YUMEKATARI: buckwheat soba with butterfly pea and mushroom broths

I have always wanted to make my own soba noodles, because it looks really cool and I just love being able to make my own pasta or dough from scratch. The trick behind buckwheat flour (besides the fact that I had to go to five different grocery stores to procure it, so thank you Wholefoods for being the reliable shop in this case), is that it lacks gluten. For those of you who somehow do not know this, gluten is what binds doughs and batters together. What that means is that if you bake with gluten, your cakes or doughs will not be as likely to collapse or implode in the oven because the gluten is giving it structure and a crumb. When you are making things without gluten, unless there is an appropriate substitute, you will fail. Like epically. Typically, buckwheat soba is made with 80% buckwheat flour and 20% normal to avoid this issue. Even then, the dough tends to be crumbly anyways, so I opted to include xanthan gum in mine (one of the aforementioned gluten substitutes) to guarantee that the dough binds.

Processed with VSCO with c1 preset
Processed with VSCO with c1 preset

The name inspiration, YUMEKATARI, came from a song of the same name. In Japanese, it essentially means “dreamer” or “conversing dreams”, so I wanted to make a dish that captures the idea of interacting and colors mingling. And of course, that meant that I had to use the butterfly pea tea, which luckily, does actually have really vegetal qualities to it. For the overall dish, it is homemade buckwheat soba with miso-mushroom dashi, snap peas, butterfly pea poached lotus root and ponzu, and roasted mushrooms. With the peas, they have such a playful and fun appearance, being these little spheres that are peaking out from their pod, while the lotus root, having that circular shape and the holes, it has a really whimsical look as well, all of which just add up to this noodle dish with a huge fantasy element to it.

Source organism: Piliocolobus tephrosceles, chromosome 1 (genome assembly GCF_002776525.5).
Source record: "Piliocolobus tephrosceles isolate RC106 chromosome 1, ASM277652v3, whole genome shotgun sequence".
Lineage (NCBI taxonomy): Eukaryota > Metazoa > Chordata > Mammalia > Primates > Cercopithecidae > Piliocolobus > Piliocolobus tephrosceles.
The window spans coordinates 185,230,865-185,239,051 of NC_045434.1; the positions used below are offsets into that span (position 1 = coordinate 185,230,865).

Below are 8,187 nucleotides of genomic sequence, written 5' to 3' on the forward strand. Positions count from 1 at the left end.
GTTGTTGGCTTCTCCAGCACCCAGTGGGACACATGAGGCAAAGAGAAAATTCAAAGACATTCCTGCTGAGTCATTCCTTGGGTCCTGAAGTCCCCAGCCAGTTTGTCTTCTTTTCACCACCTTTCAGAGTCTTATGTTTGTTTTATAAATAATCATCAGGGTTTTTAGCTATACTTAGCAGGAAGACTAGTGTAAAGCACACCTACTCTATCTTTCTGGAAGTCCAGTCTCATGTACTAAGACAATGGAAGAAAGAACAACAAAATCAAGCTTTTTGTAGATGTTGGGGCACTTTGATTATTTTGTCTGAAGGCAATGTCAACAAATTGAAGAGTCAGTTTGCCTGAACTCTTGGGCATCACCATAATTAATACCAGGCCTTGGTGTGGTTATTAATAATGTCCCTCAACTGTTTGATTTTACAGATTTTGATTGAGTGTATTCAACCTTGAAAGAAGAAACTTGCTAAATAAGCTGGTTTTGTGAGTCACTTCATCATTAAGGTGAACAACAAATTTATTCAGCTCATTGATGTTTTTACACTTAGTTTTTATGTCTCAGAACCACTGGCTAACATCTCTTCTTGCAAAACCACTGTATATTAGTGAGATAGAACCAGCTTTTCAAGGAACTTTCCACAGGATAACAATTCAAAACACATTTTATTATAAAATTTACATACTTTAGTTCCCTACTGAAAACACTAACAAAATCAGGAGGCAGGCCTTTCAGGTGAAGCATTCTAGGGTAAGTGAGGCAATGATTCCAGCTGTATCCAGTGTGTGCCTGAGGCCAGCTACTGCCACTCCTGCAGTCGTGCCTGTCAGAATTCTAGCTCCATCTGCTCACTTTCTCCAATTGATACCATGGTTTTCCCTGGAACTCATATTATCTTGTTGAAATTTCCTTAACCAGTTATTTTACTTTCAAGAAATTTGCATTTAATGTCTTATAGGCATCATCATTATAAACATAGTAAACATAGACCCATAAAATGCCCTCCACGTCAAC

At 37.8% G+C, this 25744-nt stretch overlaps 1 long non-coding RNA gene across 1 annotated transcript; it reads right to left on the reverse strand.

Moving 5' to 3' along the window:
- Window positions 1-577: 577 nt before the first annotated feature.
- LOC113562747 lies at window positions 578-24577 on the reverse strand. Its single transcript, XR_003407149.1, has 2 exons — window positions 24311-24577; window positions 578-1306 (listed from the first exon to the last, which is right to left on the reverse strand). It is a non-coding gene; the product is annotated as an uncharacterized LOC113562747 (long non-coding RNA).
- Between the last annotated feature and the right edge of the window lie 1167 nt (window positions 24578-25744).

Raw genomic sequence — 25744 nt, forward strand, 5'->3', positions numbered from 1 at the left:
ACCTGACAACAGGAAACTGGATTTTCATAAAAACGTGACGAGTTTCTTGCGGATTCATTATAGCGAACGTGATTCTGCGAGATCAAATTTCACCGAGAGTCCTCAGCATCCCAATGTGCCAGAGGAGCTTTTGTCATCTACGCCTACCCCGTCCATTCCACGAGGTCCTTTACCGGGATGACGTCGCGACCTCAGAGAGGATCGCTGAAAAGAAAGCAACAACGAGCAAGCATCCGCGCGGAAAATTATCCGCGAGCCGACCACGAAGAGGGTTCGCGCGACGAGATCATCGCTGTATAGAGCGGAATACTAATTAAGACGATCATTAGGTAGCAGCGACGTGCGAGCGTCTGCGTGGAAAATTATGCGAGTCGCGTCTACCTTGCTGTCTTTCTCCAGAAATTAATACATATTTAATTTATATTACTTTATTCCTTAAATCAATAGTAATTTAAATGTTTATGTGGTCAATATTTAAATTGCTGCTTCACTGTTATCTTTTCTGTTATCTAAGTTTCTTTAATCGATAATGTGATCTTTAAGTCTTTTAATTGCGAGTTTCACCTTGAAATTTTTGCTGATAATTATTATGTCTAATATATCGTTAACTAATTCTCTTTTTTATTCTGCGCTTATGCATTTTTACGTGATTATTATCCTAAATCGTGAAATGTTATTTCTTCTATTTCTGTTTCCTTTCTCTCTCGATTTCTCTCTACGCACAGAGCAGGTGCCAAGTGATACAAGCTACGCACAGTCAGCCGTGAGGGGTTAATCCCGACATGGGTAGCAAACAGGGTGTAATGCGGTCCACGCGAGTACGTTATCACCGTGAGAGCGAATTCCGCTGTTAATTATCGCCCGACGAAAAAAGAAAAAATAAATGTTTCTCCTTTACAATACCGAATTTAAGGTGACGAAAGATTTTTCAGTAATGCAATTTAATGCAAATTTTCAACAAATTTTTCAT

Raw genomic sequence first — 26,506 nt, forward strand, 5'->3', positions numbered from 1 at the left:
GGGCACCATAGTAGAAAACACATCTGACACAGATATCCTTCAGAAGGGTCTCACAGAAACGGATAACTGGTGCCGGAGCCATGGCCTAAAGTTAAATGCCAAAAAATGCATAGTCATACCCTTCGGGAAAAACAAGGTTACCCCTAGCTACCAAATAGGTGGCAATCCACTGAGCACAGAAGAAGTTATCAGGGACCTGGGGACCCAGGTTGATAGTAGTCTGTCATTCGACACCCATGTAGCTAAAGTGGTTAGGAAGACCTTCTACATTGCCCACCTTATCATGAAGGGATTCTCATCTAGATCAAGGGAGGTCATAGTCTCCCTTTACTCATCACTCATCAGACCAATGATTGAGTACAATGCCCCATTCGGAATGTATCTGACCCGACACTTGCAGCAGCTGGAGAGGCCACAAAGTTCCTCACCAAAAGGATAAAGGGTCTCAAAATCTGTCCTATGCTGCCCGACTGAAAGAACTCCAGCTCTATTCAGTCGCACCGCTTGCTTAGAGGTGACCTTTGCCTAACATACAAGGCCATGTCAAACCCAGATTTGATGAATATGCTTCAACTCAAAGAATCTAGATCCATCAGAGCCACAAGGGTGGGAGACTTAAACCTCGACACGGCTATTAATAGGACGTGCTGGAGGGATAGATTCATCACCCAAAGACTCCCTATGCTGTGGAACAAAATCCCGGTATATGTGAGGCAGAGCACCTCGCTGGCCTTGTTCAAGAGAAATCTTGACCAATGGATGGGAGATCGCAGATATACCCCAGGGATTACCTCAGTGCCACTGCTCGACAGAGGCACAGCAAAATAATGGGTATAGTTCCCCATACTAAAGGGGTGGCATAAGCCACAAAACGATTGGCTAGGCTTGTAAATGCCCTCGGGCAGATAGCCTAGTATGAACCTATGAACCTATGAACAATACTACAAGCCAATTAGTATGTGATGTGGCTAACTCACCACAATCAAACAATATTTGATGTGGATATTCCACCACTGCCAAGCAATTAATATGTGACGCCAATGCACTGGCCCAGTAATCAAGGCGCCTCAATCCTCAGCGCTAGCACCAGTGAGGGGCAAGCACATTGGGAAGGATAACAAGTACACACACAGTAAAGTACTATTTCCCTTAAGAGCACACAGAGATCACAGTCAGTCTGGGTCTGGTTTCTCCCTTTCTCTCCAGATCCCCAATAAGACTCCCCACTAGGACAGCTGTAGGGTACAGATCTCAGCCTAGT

For the noodles:
1 cup buckwheat flour
1/4 cup all-purpose flour + more for dusting
1 teaspoon xanthan gum
1/3 cup cold water
a pinch of salt

Sift together your dry ingredients and form a well. Pour in the water and knead into a dough. Pour onto a floured surface and roll out to about 1/16th inch thickness. Cut or use a noodle cutter on a pasta roller to cut into noodles. Boil in salted water for 45 seconds.

For the mushrooms:
Assorted wild mushrooms (I used king oyster and maitake for mine)
Salt
Oil

Roast the mushrooms (seasoned with salt and a tiny bit of oil) in a pan at 400 degrees F for 10 minutes. Finish in a hot pan to caramelize them.

For the miso-mushroom dashi:
1/4 cup miso paste
1/4 cup kombu
1/3 cup dried shiitake mushrooms
salt

Bring a pot of water mixed with all of the ingredients into a simmer. Once mushrooms and kombu have softened considerably, strain, pressing to release as much liquid as possible. Pass dashi through a strainer as well to remove any additional solids from the kombu or shiitakes. Taste and salt the broth accordingly. Chill down.

For the snap peas:

Blanch the snap peas in salted water for 45 seconds. Quickly place into a bowl of ice to shock them. Once room temperature or colder, soak into the cold mushroom dashi. When it comes to serving, using a paring knife, carefully slit open the pea pods to reveal the peas inside.

For the butterfly pea ponzu:
Butterfly pea flowers
Mirin
Salt

In a pot of water, add butterfly pea flowers. Simmer until the liquid reaches a deep blue, then add in the mirin. Strain and season with salt. It should be sour and salty with a fragrant finish. Chill down.

For the lotus root:

Thinly slice a peeled lotus root (I would recommend using a mandolin but a knife will do just fine). Poach in salted water for 1 minute then strain. Place into the cold ponzu and allow it to soak for at least 20 minutes to absorb that blue color.

To assemble:
In a bowl, start with the noodles, then garnish with the mushrooms, peas, and lotus root. Place the two sauces, the dashi and ponzu, into two bowls to serve.

Processed with VSCO with c1 preset
Processed with VSCO with c1 preset

 

 

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